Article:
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Are you, in all your years of experience, aware of a situation when a government agency resumed negotiations with the rejected offerors after contract award as if the award never happened?

Yes, in the Mission Essential decision I cited. This was the GAO's recommendation:

We recommend that the agency reevaluate vendors’ quotations consistent with our decision, reopen discussions if necessary, and make a new source selection decision. If, upon reevaluation of vendors’ quotations, another firm’s quotation is found to offer the best value to the government, DIA should terminate SAIC’s contract for convenience of the government and issue the order to that firm.

There have been other such decisions. See. e.g., LIS, Inc., GAO Decision B-400646.2, 2010 CPD para. 5:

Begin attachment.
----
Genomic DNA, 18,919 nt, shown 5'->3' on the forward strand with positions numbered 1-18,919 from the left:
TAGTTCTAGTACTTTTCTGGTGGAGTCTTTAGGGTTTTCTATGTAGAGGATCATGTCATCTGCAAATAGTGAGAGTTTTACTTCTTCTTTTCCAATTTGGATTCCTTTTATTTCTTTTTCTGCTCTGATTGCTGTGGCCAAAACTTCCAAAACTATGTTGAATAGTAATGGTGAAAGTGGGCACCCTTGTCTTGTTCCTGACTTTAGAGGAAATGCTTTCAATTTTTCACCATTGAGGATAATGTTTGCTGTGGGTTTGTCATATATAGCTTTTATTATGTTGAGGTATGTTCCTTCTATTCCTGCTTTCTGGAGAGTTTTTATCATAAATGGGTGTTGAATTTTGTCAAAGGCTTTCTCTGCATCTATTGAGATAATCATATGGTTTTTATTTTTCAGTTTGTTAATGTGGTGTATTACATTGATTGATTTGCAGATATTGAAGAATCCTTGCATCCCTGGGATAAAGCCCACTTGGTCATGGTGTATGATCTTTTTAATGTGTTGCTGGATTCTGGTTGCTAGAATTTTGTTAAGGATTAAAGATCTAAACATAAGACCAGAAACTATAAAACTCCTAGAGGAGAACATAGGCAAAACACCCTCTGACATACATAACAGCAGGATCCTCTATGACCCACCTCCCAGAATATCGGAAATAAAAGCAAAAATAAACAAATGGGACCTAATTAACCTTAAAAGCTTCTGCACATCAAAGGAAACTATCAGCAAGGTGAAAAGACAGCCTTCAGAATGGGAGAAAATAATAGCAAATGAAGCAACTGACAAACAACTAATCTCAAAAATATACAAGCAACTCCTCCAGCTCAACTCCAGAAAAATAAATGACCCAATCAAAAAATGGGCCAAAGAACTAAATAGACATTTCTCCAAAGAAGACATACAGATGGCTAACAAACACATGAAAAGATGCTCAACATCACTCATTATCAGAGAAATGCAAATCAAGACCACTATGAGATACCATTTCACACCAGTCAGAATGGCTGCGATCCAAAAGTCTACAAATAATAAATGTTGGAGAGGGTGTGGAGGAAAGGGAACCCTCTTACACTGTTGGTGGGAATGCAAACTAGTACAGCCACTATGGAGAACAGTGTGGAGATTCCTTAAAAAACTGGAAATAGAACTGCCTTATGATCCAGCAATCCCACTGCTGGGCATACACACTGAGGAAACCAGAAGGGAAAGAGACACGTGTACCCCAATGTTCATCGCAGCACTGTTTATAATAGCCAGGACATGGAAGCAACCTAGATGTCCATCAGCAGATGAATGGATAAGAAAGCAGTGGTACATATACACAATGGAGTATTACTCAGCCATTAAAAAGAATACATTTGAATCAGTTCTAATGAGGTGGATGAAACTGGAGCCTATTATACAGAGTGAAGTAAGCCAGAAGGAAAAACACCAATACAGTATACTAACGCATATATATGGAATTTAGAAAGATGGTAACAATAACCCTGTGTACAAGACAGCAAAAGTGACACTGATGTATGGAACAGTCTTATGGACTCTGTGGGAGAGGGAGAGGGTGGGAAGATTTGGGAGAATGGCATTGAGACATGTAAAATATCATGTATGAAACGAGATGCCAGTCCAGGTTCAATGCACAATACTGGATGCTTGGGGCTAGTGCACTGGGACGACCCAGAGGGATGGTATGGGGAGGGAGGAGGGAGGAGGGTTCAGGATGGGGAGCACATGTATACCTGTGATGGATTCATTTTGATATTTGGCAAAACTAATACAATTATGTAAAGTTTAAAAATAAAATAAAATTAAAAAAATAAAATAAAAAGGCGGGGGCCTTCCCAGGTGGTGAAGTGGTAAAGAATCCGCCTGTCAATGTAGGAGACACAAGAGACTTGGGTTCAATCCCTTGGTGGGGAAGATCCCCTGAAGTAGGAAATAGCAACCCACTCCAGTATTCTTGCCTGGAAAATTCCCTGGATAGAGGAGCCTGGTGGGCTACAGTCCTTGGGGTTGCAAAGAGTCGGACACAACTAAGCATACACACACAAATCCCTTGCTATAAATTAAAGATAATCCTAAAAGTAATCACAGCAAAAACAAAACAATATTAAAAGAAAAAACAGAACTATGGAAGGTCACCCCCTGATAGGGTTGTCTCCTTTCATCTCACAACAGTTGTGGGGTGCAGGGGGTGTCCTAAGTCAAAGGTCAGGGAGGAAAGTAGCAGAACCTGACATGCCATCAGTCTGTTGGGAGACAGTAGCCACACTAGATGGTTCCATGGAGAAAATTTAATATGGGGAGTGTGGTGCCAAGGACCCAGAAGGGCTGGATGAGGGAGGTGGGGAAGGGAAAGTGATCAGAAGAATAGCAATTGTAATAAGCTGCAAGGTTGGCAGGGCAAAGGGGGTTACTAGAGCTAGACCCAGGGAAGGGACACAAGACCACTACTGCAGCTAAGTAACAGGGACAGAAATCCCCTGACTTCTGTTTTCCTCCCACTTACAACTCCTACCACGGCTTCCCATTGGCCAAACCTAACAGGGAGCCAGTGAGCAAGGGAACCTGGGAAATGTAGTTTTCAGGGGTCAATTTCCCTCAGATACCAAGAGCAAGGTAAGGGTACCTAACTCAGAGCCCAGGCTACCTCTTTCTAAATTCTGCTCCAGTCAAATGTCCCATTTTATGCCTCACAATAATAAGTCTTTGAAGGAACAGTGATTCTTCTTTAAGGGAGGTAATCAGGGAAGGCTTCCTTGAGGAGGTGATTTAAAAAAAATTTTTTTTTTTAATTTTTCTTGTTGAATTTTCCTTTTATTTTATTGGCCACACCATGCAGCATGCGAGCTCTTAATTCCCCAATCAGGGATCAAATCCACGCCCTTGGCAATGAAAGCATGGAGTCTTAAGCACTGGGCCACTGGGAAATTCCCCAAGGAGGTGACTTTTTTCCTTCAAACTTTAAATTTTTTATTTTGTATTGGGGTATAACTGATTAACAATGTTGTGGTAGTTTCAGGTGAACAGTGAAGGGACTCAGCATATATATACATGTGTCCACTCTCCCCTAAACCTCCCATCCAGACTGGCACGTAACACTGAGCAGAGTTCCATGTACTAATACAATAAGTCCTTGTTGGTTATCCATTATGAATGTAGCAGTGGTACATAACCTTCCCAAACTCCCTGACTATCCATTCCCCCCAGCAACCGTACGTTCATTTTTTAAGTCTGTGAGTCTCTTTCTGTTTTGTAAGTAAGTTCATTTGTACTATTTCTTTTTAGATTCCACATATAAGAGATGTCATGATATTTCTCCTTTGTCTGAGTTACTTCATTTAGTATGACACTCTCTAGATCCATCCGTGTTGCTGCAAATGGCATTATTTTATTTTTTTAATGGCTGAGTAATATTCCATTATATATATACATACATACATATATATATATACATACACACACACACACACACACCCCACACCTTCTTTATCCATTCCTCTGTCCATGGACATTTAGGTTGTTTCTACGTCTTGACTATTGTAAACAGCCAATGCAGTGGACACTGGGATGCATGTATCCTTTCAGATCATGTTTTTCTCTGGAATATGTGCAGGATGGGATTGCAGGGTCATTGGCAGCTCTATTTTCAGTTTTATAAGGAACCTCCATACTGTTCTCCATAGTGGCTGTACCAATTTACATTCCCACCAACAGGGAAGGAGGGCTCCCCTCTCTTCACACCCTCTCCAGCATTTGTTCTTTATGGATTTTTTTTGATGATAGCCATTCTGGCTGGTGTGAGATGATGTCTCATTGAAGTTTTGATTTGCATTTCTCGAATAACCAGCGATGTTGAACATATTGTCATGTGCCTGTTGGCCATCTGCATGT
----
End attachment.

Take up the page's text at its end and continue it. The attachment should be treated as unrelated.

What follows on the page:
We further recommend that the agency perform a new evaluation consistent with this decision, reopen discussions, if necessary, and make a new source selection decision. If Labat is not selected for award, the agency should terminate Labat's contract.

My advice is that you retain an attorney, or at least talk to one, immediately. Don't trust the Corps. In my opinion, the fact that they're doing this does not bode well.

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Thank you, Vern. I appreciate you taking the time to make such a comprehensive response with citations to GAO decisions that are relevant to this matter. I agree with you that I don't think the USACE's actions bode well for us, and we'll be prepared to take appropriate legal action if our contract is awarded to another offeror based on improper procurement actions by the USACE.